When Japan launched hostilities against the United States in 1941, argues Eri Hotta, its leaders, in large part, understood they were entering a war they were almost certain to lose. Drawing on material little known to Western readers, and barely explored in depth in Japan itself, Hotta poses an essential question: Why did these men—military men, civilian politicians, diplomats, the emperor—put their country and its citizens so unnecessarily in harm’s way? Introducing us to the doubters, schemers, and would-be patriots who led their nation into this conflagration, Hotta brilliantly shows us a Japan rarely glimpsed—eager to avoid war but fraught with tensions with the West, blinded by reckless militarism couched in traditional notions of pride and honor, tempted by the gambler’s dream of scoring the biggest win against impossible odds and nearly escaping disaster before it finally proved inevitable.
In an intimate account of the increasingly heated debates and doomed diplomatic overtures preceding Pearl Harbor, Hotta reveals just how divided Japan’s leaders were, right up to (and, in fact, beyond) their eleventh-hour decision to attack. We see a ruling cadre rich in regional ambition and hubris: many of the same leaders seeking to avoid war with the United States continued to adamantly advocate Asian expansionism, hoping to advance, or at least maintain, the occupation of China that began in 1931, unable to end the second Sino-Japanese War and unwilling to acknowledge Washington’s hardening disapproval of their continental incursions. Even as Japanese diplomats continued to negotiate with the Roosevelt administration, Matsuoka Yosuke, the egomaniacal foreign minister who relished paying court to both Stalin and Hitler, and his facile supporters cemented Japan’s place in the fascist alliance with Germany and Italy—unaware (or unconcerned) that in so doing they destroyed the nation’s bona fides with the West.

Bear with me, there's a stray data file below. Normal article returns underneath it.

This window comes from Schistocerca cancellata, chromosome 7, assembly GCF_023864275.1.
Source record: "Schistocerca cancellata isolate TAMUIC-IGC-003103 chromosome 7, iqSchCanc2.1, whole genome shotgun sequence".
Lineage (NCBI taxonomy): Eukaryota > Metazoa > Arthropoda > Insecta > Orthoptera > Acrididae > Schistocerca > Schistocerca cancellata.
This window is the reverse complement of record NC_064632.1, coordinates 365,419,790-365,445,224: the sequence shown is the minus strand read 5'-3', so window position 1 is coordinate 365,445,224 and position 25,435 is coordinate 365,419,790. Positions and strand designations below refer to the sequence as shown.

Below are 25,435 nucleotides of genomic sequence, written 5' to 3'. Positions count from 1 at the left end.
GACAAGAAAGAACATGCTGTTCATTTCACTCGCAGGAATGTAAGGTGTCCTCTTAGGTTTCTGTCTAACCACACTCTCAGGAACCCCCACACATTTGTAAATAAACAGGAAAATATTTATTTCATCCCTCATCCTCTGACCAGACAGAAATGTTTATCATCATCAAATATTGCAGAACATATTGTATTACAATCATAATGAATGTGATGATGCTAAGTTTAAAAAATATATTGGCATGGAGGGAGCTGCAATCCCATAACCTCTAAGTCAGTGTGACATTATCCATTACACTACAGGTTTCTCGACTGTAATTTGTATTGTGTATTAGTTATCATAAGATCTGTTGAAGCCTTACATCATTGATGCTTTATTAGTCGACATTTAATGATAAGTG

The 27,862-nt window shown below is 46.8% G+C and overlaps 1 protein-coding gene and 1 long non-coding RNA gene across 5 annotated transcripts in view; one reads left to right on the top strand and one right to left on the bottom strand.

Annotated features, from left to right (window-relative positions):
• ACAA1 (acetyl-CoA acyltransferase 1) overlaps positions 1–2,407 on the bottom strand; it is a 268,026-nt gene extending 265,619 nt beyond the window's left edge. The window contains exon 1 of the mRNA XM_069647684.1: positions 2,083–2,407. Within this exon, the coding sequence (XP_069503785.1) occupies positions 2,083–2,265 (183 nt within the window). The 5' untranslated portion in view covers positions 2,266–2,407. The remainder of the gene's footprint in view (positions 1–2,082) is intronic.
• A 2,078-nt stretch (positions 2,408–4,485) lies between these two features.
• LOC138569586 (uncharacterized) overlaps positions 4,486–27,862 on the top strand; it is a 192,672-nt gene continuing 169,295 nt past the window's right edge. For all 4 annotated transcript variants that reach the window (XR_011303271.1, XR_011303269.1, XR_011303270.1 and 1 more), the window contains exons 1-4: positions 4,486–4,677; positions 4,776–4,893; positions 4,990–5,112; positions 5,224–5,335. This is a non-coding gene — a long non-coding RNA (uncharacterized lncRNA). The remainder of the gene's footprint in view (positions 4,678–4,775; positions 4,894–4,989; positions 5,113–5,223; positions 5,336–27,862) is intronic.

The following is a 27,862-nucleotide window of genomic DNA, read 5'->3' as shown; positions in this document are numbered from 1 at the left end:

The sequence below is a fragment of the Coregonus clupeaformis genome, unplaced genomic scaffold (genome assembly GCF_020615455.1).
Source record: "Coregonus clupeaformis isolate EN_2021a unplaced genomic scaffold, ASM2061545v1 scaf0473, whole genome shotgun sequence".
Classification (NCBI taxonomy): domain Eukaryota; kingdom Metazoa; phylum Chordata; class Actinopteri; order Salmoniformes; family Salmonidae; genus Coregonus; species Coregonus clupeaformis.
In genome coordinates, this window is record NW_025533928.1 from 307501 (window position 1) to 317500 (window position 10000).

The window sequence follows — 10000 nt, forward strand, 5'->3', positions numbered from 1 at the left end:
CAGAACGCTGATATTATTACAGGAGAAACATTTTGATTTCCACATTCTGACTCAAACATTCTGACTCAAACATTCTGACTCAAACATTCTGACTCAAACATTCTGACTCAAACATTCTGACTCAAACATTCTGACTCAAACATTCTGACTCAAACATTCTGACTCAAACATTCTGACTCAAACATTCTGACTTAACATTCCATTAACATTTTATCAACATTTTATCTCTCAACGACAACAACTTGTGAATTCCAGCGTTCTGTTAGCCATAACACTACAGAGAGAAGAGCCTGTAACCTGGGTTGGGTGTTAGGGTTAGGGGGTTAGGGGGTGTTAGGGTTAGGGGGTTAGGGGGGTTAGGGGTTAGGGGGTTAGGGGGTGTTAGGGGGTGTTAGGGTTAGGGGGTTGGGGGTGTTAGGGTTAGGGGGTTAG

We see a dysfunctional political system in which military leaders reported to both the civilian government and the emperor, creating a structure that facilitated intrigues and stoked a jingoistic rivalry between Japan’s army and navy. Roles are recast and blame reexamined as Hotta analyzes the actions and motivations of the hawks and skeptics among Japan’s elite. Emperor Hirohito and General Hideki Tojo are newly appraised as we discover how the two men fumbled for a way to avoid war before finally acceding to it.
Hotta peels back seventy years of historical mythologizing—both Japanese and Western—to expose all-too-human Japanese leaders torn by doubt in the months preceding the attack, more concerned with saving face than saving lives, finally drawn into war as much by incompetence and lack of political will as by bellicosity. An essential book for any student of the Second World War, this compelling reassessment will forever change the way we remember those days of infamy.